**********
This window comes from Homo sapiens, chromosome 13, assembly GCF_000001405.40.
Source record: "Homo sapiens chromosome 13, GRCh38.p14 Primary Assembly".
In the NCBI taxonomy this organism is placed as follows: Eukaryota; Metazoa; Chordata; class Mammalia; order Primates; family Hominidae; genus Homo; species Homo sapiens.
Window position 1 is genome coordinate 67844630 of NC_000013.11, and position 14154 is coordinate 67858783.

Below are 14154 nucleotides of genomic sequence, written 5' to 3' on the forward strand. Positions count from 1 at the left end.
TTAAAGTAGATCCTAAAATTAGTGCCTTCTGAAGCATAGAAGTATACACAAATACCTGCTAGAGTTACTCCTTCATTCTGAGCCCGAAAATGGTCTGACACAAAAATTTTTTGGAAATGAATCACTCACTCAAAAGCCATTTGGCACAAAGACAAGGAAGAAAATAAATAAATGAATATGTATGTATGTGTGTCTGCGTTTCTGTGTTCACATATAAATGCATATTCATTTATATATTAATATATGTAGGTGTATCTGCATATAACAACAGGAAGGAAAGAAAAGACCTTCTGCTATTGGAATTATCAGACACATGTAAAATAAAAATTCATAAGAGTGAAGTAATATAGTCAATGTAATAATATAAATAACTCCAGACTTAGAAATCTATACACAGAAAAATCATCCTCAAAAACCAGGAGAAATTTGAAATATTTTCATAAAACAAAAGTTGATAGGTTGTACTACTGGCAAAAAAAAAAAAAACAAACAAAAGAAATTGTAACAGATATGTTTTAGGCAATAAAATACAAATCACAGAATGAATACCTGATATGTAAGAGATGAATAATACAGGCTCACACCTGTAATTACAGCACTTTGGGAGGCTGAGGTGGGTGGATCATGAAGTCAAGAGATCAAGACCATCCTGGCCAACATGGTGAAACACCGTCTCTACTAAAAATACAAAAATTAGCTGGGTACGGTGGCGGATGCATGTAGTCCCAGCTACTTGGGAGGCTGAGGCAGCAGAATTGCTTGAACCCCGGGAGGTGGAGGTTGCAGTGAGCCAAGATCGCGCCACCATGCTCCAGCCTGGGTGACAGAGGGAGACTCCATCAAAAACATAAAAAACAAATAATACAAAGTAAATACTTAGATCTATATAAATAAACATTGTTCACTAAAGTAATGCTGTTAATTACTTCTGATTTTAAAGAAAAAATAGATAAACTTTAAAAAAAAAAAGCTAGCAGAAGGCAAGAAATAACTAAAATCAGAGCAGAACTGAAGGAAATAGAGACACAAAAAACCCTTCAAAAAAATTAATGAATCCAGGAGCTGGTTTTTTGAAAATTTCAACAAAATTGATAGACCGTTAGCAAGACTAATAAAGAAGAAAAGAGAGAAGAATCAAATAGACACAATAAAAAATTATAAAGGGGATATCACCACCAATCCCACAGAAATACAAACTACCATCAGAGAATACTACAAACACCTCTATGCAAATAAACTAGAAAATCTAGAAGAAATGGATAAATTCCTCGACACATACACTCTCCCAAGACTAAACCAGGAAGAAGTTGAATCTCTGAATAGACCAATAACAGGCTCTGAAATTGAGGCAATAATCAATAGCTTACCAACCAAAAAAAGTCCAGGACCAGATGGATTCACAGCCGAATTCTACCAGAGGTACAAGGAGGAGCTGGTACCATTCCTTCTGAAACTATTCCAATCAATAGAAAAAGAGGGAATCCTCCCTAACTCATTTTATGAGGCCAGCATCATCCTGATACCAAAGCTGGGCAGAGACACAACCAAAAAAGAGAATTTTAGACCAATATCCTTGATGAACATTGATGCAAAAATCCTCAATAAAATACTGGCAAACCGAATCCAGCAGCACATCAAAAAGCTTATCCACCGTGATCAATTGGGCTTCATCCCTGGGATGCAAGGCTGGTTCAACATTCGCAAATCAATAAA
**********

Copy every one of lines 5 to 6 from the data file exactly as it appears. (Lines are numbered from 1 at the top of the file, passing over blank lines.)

Below are 14154 nucleotides of genomic sequence, written 5' to 3' on the forward strand. Positions count from 1 at the left end.
TTAAAGTAGATCCTAAAATTAGTGCCTTCTGAAGCATAGAAGTATACACAAATACCTGCTAGAGTTACTCCTTCATTCTGAGCCCGAAAATGGTCTGACACAAAAATTTTTTGGAAATGAATCACTCACTCAAAAGCCATTTGGCACAAAGACAAGGAAGAAAATAAATAAATGAATATGTATGTATGTGTGTCTGCGTTTCTGTGTTCACATATAAATGCATATTCATTTATATATTAATATATGTAGGTGTATCTGCATATAACAACAGGAAGGAAAGAAAAGACCTTCTGCTATTGGAATTATCAGACACATGTAAAATAAAAATTCATAAGAGTGAAGTAATATAGTCAATGTAATAATATAAATAACTCCAGACTTAGAAATCTATACACAGAAAAATCATCCTCAAAAACCAGGAGAAATTTGAAATATTTTCATAAAACAAAAGTTGATAGGTTGTACTACTGGCAAAAAAAAAAAAAACAAACAAAAGAAATTGTAACAGATATGTTTTAGGCAATAAAATACAAATCACAGAATGAATACCTGATATGTAAGAGATGAATAATACAGGCTCACACCTGTAATTACAGCACTTTGGGAGGCTGAGGTGGGTGGATCATGAAGTCAAGAGATCAAGACCATCCTGGCCAACATGGTGAAACACCGTCTCTACTAAAAATACAAAAATTAGCTGGGTACGGTGGCGGATGCATGTAGTCCCAGCTACTTGGGAGGCTGAGGCAGCAGAATTGCTTGAACCCCGGGAGGTGGAGGTTGCAGTGAGCCAAGATCGCGCCACCATGCTCCAGCCTGGGTGACAGAGGGAGACTCCATCAAAAACATAAAAAACAAATAATACAAAGTAAATACTTAGATCTATATAAATAAACATTGTTCACTAAAGTAATGCTGTTAATTACTTCTGATTTTAAAGAAAAAATAGATAAACTTTAAAAAAAAAAAGCTAGCAGAAGGCAAGAAATAACTAAAATCAGAGCAGAACTGAAGGAAATAGAGACACAAAAAACCCTTCAAAAAAATTAATGAATCCAGGAGCTGGTTTTTTGAAAATTTCAACAAAATTGATAGACCGTTAGCAAGACTAATAAAGAAGAAAAGAGAGAAGAATCAAATAGACACAATAAAAAATTATAAAGGGGATATCACCACCAATCCCACAGAAATACAAACTACCATCAGAGAATACTACAAACACCTCTATGCAAATAAACTAGAAAATCTAGAAGAAATGGATAAATTCCTCGACACATACACTCTCCCAAGACTAAACCAGGAAGAAGTTGAATCTCTGAATAGACCAATAACAGGCTCTGAAATTGAGGCAATAATCAATAGCTTACCAACCAAAAAAAGTCCAGGACCAGATGGATTCACAGCCGAATTCTACCAGAGGTACAAGGAGGAGCTGGTACCATTCCTTCTGAAACTATTCCAATCAATAGAAAAAGAGGGAATCCTCCCTAACTCATTTTATGAGGCCAGCATCATCCTGATACCAAAGCTGGGCAGAGACACAACCAAAAAAGAGAATTTTAGACCAATATCCTTGATGAACATTGATGCAAAAATCCTCAATAAAATACTGGCAAACCGAATCCAGCAGCACATCAAAAAGCTTATCCACCGTGATCAATTGGGCTTCATCCCTGGGATGCAAGGCTGGTTCAACATTCGCAAATCAATAAA